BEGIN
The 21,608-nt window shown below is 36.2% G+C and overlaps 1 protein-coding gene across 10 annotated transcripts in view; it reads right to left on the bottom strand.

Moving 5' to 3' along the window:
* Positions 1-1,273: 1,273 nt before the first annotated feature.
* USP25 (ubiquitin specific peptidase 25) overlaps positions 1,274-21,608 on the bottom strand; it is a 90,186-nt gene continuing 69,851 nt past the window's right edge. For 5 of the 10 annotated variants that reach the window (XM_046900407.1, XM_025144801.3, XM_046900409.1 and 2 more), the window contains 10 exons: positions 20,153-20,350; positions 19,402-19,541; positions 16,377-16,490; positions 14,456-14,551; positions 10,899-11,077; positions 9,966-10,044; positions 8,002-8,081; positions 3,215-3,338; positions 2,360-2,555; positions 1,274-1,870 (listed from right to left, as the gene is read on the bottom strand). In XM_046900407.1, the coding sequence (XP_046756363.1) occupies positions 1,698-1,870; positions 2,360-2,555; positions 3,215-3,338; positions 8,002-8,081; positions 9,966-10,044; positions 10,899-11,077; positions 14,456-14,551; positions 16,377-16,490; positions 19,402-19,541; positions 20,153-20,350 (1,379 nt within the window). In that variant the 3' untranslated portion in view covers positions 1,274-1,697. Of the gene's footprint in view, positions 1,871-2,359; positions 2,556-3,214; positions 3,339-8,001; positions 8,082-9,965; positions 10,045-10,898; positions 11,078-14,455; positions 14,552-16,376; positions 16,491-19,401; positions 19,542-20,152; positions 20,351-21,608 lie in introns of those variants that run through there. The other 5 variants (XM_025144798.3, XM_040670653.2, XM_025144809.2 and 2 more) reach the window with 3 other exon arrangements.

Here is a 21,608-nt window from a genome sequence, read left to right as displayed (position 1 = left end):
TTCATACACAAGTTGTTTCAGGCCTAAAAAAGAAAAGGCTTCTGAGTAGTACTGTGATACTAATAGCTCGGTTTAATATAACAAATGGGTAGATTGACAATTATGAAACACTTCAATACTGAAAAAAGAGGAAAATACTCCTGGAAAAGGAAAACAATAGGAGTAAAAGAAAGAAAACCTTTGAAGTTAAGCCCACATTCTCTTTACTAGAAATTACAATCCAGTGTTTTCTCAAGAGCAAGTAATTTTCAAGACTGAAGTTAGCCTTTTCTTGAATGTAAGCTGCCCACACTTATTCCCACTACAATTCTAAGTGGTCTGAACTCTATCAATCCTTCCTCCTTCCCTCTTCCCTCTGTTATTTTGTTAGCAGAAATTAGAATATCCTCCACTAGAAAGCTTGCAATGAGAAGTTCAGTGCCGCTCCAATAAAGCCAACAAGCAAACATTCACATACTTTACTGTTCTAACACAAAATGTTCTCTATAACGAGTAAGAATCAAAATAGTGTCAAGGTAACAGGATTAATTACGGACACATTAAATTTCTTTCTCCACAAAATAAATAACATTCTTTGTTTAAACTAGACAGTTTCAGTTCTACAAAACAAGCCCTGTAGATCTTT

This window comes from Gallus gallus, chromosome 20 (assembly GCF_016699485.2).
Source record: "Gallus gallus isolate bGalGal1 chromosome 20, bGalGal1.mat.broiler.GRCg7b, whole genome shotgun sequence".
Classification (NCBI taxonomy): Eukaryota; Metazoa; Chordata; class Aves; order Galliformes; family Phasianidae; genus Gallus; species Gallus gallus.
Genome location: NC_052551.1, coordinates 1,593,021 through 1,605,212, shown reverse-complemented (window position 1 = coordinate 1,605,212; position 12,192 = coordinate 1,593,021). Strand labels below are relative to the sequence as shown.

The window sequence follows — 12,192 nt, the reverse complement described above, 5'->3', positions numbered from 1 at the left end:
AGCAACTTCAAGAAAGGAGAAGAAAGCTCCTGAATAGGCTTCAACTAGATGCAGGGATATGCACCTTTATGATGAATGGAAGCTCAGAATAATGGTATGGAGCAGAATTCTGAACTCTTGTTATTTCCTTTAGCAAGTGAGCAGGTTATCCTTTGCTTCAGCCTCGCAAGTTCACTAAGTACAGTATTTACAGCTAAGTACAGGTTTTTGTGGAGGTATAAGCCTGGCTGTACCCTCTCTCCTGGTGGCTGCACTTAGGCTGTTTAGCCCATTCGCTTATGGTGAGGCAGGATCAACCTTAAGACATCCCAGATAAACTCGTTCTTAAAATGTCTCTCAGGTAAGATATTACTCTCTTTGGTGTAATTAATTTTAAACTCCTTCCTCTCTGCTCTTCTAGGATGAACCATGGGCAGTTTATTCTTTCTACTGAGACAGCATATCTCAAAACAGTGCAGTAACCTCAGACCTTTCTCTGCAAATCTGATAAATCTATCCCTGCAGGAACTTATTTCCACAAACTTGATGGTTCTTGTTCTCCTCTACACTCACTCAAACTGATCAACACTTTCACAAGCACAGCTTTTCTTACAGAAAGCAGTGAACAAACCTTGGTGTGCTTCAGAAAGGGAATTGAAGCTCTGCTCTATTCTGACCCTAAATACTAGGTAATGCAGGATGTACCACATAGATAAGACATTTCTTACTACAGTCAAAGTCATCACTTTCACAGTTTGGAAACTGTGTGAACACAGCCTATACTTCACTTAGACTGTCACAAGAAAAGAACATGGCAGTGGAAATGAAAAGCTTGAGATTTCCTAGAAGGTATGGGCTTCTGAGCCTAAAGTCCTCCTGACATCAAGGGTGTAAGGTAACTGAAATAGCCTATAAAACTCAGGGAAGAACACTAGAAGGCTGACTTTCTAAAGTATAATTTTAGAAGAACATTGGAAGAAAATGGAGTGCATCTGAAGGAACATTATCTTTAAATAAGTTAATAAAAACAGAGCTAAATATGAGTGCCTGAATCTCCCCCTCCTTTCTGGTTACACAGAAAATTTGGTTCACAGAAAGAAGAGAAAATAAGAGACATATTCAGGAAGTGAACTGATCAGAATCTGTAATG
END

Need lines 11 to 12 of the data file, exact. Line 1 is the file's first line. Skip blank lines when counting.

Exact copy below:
The window sequence follows — 12,192 nt, the reverse complement described above, 5'->3', positions numbered from 1 at the left end:
AGCAACTTCAAGAAAGGAGAAGAAAGCTCCTGAATAGGCTTCAACTAGATGCAGGGATATGCACCTTTATGATGAATGGAAGCTCAGAATAATGGTATGGAGCAGAATTCTGAACTCTTGTTATTTCCTTTAGCAAGTGAGCAGGTTATCCTTTGCTTCAGCCTCGCAAGTTCACTAAGTACAGTATTTACAGCTAAGTACAGGTTTTTGTGGAGGTATAAGCCTGGCTGTACCCTCTCTCCTGGTGGCTGCACTTAGGCTGTTTAGCCCATTCGCTTATGGTGAGGCAGGATCAACCTTAAGACATCCCAGATAAACTCGTTCTTAAAATGTCTCTCAGGTAAGATATTACTCTCTTTGGTGTAATTAATTTTAAACTCCTTCCTCTCTGCTCTTCTAGGATGAACCATGGGCAGTTTATTCTTTCTACTGAGACAGCATATCTCAAAACAGTGCAGTAACCTCAGACCTTTCTCTGCAAATCTGATAAATCTATCCCTGCAGGAACTTATTTCCACAAACTTGATGGTTCTTGTTCTCCTCTACACTCACTCAAACTGATCAACACTTTCACAAGCACAGCTTTTCTTACAGAAAGCAGTGAACAAACCTTGGTGTGCTTCAGAAAGGGAATTGAAGCTCTGCTCTATTCTGACCCTAAATACTAGGTAATGCAGGATGTACCACATAGATAAGACATTTCTTACTACAGTCAAAGTCATCACTTTCACAGTTTGGAAACTGTGTGAACACAGCCTATACTTCACTTAGACTGTCACAAGAAAAGAACATGGCAGTGGAAATGAAAAGCTTGAGATTTCCTAGAAGGTATGGGCTTCTGAGCCTAAAGTCCTCCTGACATCAAGGGTGTAAGGTAACTGAAATAGCCTATAAAACTCAGGGAAGAACACTAGAAGGCTGACTTTCTAAAGTATAATTTTAGAAGAACATTGGAAGAAAATGGAGTGCATCTGAAGGAACATTATCTTTAAATAAGTTAATAAAAACAGAGCTAAATATGAGTGCCTGAATCTCCCCCTCCTTTCTGGTTACACAGAAAATTTGGTTCACAGAAAGAAGAGAAAATAAGAGACATATTCAGGAAGTGAACTGATCAGAATCTGTAATG